Text: H.Res.1106 — 110th Congress (2007-2008)All Information (Except Text)

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Engrossed in House (05/21/2008)

H. Res. 1106

In the House of Representatives, U. S.,

May 21, 2008.  

    Whereas autism is a developmental disorder that is typically diagnosed during the first 3 years of life, robbing individuals of their ability to communicate and interact with others;

    Whereas autism affects an estimated 1 in every 150 children in the United States;

    Whereas autism is four times more likely to occur in boys than in girls;

    Whereas autism can affect anyone, regardless of race, ethnicity, or other factors;

    Whereas it costs approximately $80,000 per year to treat an individual with autism in a medical center specializing in developmental disabilities;

    Whereas the cost of special education programs for school-age children with autism is often more than $30,000 per individual per year;

    Whereas the cost nationally of caring for persons affected by autism is estimated at upwards of $90,000,000,000 per year;

    Whereas despite the fact that autism is one of the most common developmental disorders, many professionals in the medical and educational fields are still unaware of the best methods to diagnose and treat the disorder; and

    Whereas April 2008 would be an appropriate month to designate as “National Autism Awareness Month” to increase public awareness of the need to support individuals with autism and the family members and medical professionals who care for individuals with autism: Now, therefore, be it

Resolved, That the United States House of Representatives—

(1) expresses support for designation of a “National Autism Awareness Month”;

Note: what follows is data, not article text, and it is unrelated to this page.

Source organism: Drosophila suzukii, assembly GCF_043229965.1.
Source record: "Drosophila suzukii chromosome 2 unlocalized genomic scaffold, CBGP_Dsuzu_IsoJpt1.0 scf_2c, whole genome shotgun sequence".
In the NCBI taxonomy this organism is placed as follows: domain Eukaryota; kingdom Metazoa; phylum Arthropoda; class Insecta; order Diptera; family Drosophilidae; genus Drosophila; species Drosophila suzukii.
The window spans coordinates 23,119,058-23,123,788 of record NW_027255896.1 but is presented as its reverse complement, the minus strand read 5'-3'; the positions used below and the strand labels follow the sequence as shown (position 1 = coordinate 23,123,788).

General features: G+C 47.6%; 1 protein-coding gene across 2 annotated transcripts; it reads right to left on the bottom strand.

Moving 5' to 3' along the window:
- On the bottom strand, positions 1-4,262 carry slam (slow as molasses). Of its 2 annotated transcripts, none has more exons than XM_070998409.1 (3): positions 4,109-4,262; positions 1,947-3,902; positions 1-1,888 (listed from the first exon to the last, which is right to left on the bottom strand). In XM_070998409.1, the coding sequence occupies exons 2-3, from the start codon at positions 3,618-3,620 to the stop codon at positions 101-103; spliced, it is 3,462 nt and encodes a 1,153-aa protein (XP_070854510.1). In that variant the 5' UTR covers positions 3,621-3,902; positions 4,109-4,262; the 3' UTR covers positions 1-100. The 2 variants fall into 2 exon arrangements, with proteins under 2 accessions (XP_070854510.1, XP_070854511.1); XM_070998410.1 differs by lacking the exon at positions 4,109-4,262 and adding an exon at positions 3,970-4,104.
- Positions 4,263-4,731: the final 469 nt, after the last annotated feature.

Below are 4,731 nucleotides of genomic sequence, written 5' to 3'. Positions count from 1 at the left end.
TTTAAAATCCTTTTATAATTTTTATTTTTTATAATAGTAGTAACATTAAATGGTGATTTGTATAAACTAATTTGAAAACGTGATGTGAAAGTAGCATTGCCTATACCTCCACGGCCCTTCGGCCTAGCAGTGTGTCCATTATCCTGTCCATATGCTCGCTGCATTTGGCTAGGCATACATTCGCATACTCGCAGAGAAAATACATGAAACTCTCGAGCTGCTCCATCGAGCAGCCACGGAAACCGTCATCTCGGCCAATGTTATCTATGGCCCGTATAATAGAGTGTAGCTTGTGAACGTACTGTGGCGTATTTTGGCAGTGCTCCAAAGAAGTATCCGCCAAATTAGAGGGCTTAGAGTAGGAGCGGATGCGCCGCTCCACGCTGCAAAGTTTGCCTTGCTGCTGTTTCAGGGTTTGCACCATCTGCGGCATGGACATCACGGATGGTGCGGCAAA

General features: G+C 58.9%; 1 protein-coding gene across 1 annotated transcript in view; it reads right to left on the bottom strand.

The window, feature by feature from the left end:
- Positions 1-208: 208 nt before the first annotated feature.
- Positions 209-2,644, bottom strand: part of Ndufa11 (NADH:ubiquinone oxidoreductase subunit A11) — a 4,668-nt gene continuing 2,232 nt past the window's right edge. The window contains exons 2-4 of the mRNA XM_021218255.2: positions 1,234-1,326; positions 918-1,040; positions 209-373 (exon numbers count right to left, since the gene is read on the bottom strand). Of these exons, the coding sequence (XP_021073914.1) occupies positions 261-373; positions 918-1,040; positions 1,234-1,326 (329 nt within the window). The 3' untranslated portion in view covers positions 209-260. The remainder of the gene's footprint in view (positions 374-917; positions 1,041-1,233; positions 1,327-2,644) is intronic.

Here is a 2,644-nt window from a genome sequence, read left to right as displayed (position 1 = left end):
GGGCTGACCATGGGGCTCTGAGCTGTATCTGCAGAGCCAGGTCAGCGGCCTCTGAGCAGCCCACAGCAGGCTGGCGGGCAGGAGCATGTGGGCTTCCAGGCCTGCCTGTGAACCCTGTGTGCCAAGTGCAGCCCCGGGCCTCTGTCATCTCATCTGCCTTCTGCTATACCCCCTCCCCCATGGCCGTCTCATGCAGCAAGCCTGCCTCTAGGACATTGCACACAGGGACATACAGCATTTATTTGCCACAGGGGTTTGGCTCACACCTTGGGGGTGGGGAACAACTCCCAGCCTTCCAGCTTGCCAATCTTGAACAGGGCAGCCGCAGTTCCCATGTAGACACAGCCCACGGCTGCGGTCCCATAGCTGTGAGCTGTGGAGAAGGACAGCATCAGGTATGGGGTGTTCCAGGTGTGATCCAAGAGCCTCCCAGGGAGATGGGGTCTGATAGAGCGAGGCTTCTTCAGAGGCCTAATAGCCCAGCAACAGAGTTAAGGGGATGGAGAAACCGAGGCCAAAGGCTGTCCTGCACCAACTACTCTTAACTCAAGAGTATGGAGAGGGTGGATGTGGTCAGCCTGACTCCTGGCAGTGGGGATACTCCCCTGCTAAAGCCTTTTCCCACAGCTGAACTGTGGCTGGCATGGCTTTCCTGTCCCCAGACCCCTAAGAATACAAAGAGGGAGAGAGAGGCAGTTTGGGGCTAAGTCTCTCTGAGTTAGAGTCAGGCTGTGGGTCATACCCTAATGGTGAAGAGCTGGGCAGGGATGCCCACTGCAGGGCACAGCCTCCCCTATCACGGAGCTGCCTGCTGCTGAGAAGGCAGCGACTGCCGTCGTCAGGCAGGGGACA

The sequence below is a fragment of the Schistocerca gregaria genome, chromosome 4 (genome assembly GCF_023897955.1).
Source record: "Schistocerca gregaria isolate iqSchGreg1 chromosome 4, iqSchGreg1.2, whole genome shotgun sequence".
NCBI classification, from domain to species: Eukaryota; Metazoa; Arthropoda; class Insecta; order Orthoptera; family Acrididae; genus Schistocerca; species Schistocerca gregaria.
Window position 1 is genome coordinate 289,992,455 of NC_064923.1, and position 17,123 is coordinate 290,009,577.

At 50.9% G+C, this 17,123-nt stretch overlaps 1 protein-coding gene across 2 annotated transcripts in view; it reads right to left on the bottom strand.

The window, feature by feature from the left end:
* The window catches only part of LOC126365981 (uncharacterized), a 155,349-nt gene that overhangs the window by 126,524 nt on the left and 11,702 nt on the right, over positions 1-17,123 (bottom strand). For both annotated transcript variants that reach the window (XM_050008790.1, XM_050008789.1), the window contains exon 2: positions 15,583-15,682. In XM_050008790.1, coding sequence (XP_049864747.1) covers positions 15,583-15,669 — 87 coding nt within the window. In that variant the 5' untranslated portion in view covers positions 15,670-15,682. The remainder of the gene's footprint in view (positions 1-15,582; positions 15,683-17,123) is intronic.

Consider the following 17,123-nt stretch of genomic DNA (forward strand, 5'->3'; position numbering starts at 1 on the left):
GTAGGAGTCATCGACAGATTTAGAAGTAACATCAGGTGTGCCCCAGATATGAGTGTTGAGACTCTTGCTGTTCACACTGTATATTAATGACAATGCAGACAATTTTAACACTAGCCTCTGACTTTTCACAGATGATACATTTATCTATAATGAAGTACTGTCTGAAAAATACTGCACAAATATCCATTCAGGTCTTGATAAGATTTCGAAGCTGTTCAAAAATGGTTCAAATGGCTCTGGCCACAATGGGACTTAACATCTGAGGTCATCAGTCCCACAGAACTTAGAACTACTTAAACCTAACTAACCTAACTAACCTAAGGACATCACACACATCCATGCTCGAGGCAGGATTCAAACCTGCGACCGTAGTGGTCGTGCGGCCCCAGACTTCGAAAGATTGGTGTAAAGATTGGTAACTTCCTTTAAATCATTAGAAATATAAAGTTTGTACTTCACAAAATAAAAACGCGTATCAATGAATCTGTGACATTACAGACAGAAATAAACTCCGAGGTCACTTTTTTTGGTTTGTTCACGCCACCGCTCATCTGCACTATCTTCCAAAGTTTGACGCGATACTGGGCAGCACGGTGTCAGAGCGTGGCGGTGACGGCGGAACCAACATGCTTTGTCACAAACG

(2) recognizes and commends the parents and relatives of children with autism for their sacrifice and dedication in providing for the special needs of children with autism and for absorbing significant financial costs for specialized education and support services;

(3) supports the goal of devoting new resources to researching the root causes of autism, identifying the best methods of early intervention and treatment, expanding programs for individuals with autism across their lifespans, and promoting understanding of the special needs of people with autism;

(4) stresses the need to begin early intervention services soon after a child has been diagnosed with autism, noting that early intervention strategies are the primary therapeutic options for young people with autism, and that early intervention significantly improves the outcome for people with autism and can reduce the level of funding and services needed to treat people with autism later in life;

(5) recognizes the shortage of appropriately trained teachers who have the skills and support necessary to teach, assist, and respond to special needs students, including those with autism, in our school systems; and

(6) recognizes the importance of worker training programs that are tailored to the needs of developmentally disabled persons, including those with autism, and notes that people with autism can be, and are, productive members of the workforce if they are given appropriate support, training, and early intervention services.